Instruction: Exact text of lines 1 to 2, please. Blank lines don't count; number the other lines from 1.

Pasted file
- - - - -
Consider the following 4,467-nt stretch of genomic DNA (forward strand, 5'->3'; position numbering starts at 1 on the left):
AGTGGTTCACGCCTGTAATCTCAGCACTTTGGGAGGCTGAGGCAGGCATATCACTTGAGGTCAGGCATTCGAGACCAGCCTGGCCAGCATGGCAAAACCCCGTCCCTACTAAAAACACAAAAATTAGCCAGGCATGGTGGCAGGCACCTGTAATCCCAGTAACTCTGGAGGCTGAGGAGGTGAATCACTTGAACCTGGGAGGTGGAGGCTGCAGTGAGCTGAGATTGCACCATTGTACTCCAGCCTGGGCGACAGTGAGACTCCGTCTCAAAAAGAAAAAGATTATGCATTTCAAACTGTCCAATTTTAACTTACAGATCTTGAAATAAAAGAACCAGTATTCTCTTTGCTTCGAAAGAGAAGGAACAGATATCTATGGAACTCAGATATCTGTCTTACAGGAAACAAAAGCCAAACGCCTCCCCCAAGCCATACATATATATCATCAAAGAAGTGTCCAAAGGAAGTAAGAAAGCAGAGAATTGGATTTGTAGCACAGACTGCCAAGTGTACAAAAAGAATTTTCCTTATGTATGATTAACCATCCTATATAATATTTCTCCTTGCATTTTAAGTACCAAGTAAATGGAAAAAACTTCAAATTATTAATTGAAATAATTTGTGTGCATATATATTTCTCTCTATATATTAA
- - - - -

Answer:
Consider the following 4,467-nt stretch of genomic DNA (forward strand, 5'->3'; position numbering starts at 1 on the left):
AGTGGTTCACGCCTGTAATCTCAGCACTTTGGGAGGCTGAGGCAGGCATATCACTTGAGGTCAGGCATTCGAGACCAGCCTGGCCAGCATGGCAAAACCCCGTCCCTACTAAAAACACAAAAATTAGCCAGGCATGGTGGCAGGCACCTGTAATCCCAGTAACTCTGGAGGCTGAGGAGGTGAATCACTTGAACCTGGGAGGTGGAGGCTGCAGTGAGCTGAGATTGCACCATTGTACTCCAGCCTGGGCGACAGTGAGACTCCGTCTCAAAAAGAAAAAGATTATGCATTTCAAACTGTCCAATTTTAACTTACAGATCTTGAAATAAAAGAACCAGTATTCTCTTTGCTTCGAAAGAGAAGGAACAGATATCTATGGAACTCAGATATCTGTCTTACAGGAAACAAAAGCCAAACGCCTCCCCCAAGCCATACATATATATCATCAAAGAAGTGTCCAAAGGAAGTAAGAAAGCAGAGAATTGGATTTGTAGCACAGACTGCCAAGTGTACAAAAAGAATTTTCCTTATGTATGATTAACCATCCTATATAATATTTCTCCTTGCATTTTAAGTACCAAGTAAATGGAAAAAACTTCAAATTATTAATTGAAATAATTTGTGTGCATATATATTTCTCTCTATATATTAA